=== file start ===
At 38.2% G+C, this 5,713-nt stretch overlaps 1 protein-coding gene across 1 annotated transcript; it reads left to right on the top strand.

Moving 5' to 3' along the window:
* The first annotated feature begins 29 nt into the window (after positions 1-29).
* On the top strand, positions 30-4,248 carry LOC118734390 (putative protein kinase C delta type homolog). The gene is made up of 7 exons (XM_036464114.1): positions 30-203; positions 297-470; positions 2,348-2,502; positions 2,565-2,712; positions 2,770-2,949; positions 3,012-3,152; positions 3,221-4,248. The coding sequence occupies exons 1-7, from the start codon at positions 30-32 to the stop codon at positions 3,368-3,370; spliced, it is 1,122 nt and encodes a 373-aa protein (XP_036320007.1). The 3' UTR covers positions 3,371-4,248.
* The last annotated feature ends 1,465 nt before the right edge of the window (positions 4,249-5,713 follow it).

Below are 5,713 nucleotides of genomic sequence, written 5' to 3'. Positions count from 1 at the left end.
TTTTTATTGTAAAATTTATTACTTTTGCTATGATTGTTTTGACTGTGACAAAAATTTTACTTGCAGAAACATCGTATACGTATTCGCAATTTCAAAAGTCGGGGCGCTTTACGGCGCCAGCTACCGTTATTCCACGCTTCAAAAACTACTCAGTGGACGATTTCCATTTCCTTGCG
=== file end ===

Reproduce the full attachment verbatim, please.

At 38.2% G+C, this 5,713-nt stretch overlaps 1 protein-coding gene across 1 annotated transcript; it reads left to right on the top strand.

Moving 5' to 3' along the window:
* The first annotated feature begins 29 nt into the window (after positions 1-29).
* On the top strand, positions 30-4,248 carry LOC118734390 (putative protein kinase C delta type homolog). The gene is made up of 7 exons (XM_036464114.1): positions 30-203; positions 297-470; positions 2,348-2,502; positions 2,565-2,712; positions 2,770-2,949; positions 3,012-3,152; positions 3,221-4,248. The coding sequence occupies exons 1-7, from the start codon at positions 30-32 to the stop codon at positions 3,368-3,370; spliced, it is 1,122 nt and encodes a 373-aa protein (XP_036320007.1). The 3' UTR covers positions 3,371-4,248.
* The last annotated feature ends 1,465 nt before the right edge of the window (positions 4,249-5,713 follow it).

Below are 5,713 nucleotides of genomic sequence, written 5' to 3'. Positions count from 1 at the left end.
TTTTTATTGTAAAATTTATTACTTTTGCTATGATTGTTTTGACTGTGACAAAAATTTTACTTGCAGAAACATCGTATACGTATTCGCAATTTCAAAAGTCGGGGCGCTTTACGGCGCCAGCTACCGTTATTCCACGCTTCAAAAACTACTCAGTGGACGATTTCCATTTCCTTGCG